BAE moves to sell stake in Airbus worth more than €4bn


Europe's largest defence firm, BAE Systems, wants to sell its 20 per cent stake in aircraft maker Airbus to EADS, in a deal which could give it at least €4 billion for acquisitions in the United States.

"Discussions are at an early stage and a further announcement will be made if and when appropriate," BAE said in a statement to the London Stock Exchange.

BAE has an option to sell its stake in Airbus to EADS, the Franco-German-Spanish firm which owns the remaining 80 per cent.

Airbus is the world's biggest aircraft maker, outselling US arch-rival Boeing, and set to begin deliveries of the mammoth 555-seat A380 double-decker late this year.

"We believe that now is the right time for us to divest our Airbus shareholding to allow us to concentrate on our core transatlantic defence and aerospace strategy," BAE chief executive Mike Turner said.

The stake is valued at €3.5 billion in EADS's books but analysts expect any sale to be worth £3-£4.5 billion (€4.3-€6.5 billion), buoyed in part by the currently high level of EADS and BAE share prices.

Sector analysts have said BAE was expected to sell its stake in Airbus at some stage, most likely spending the proceeds of the sale in the US defence sector. "Disposal of Airbus [ and BAE's remaining European interests] could clear the way for a major US merger," Numis Securities analyst Andrew Gollan said in a research note.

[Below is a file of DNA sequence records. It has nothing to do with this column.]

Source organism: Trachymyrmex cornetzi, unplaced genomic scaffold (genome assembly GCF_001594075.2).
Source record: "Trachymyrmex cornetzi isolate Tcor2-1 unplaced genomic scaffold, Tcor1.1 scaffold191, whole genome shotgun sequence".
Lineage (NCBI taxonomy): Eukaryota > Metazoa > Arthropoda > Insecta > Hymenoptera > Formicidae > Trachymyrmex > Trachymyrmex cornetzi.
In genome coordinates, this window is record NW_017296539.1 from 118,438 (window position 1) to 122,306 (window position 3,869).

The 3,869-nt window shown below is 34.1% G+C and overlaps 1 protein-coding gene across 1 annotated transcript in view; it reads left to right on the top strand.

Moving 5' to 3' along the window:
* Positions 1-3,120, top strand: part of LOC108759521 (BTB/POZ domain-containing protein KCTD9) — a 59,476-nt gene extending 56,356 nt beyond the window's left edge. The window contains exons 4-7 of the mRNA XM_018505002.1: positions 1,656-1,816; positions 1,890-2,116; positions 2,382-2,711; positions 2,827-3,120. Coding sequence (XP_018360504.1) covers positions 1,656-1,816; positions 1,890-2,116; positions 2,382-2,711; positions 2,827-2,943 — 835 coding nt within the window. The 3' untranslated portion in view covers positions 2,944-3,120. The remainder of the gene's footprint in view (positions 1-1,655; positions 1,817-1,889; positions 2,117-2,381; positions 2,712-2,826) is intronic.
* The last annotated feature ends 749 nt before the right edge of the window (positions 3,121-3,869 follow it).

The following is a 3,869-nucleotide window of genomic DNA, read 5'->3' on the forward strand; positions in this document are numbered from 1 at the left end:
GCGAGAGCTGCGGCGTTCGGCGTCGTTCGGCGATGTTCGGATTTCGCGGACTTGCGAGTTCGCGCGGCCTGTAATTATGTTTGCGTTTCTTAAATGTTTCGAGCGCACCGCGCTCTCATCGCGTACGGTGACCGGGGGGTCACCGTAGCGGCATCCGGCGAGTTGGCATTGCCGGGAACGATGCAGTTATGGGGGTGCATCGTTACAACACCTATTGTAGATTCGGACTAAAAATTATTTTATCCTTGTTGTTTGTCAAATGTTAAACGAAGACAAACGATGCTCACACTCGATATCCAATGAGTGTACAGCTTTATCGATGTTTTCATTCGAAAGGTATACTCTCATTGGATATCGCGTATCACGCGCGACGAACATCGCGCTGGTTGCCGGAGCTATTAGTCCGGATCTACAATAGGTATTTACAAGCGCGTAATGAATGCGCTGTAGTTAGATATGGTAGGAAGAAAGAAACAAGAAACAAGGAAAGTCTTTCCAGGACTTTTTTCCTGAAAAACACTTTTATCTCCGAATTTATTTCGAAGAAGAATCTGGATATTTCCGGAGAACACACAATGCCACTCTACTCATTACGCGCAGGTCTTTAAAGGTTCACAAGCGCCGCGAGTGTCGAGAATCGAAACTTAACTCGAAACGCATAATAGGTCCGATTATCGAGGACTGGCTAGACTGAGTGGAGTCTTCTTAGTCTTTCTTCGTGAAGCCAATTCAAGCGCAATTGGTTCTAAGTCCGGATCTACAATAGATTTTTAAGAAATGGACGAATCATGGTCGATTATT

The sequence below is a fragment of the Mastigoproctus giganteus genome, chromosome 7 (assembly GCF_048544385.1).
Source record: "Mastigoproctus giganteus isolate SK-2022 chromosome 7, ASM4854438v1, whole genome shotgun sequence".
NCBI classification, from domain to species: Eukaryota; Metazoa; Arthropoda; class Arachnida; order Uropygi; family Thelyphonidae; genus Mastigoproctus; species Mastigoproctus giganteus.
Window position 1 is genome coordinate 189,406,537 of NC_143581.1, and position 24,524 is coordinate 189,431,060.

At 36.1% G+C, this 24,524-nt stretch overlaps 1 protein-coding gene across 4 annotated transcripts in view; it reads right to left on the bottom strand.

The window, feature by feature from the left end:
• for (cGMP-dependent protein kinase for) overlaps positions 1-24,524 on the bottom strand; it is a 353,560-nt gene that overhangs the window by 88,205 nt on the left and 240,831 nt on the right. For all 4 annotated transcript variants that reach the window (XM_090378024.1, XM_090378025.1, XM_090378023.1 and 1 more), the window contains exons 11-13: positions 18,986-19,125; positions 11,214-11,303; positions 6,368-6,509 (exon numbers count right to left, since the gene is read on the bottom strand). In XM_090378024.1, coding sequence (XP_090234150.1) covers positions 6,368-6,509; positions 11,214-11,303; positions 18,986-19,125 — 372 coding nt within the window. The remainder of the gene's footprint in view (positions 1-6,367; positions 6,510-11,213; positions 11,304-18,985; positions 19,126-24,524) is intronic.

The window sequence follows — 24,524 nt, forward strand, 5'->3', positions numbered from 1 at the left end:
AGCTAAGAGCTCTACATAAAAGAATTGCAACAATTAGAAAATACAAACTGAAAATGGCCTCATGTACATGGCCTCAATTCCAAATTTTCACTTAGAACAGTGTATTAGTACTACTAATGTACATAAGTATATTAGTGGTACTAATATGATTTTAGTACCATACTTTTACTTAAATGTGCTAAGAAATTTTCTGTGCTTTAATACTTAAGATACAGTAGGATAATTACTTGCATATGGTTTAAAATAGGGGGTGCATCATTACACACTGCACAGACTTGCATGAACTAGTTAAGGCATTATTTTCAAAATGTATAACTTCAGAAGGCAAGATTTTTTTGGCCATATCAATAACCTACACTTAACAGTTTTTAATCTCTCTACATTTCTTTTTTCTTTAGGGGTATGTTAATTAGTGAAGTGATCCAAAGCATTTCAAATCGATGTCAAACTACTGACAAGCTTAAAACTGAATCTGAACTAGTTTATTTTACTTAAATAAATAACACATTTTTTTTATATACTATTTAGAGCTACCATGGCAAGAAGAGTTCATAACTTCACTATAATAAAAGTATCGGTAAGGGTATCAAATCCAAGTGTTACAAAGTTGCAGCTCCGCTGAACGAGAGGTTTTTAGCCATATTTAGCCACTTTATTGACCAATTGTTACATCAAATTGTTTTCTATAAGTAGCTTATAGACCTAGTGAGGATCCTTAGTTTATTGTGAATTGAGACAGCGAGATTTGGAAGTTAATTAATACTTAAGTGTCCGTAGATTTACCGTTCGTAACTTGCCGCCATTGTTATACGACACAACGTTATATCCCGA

BAE in recent years has focused much of its growth on the US defence market, by far the world's largest.

It paid about $4 billion for Bradley fighting vehicle maker United Defense Industries in a move which underscored the importance of the US market to BAE's future.

Media speculation about a pending bid by BAE for US defence firm L-3 Communications, however, was unfounded, a BAE spokeswoman said.

"We can state that L-3 is not a target for BAE Systems," she said.

The potential Airbus stake sale drew swift opposition from one of Britain's largest unions over concerns about keeping Airbus's wing-making technology as well as 13,000 Airbus jobs in the UK.

"The government should step in and block this sale," John Wilson, a representative for the GMB union said in a statement.

BAE, EADS and Airbus said those fears were without basis.

An Airbus spokeswoman stressed that its UK facilities are already owned by Airbus, not BAE: "We are fully committed to the UK and to Airbus's highly skilled employees." Prime minister Tony Blair's office declined to comment.

BAE's Turner met British Trade and Industry Secretary Alan Johnson to discuss the matter yesterday.

"This meeting was constructive and further discussions will take place with the parties involved," the department of trade and industry said in a statement. The UK has invested more than £1.2 billion in Airbus over the past 20 years.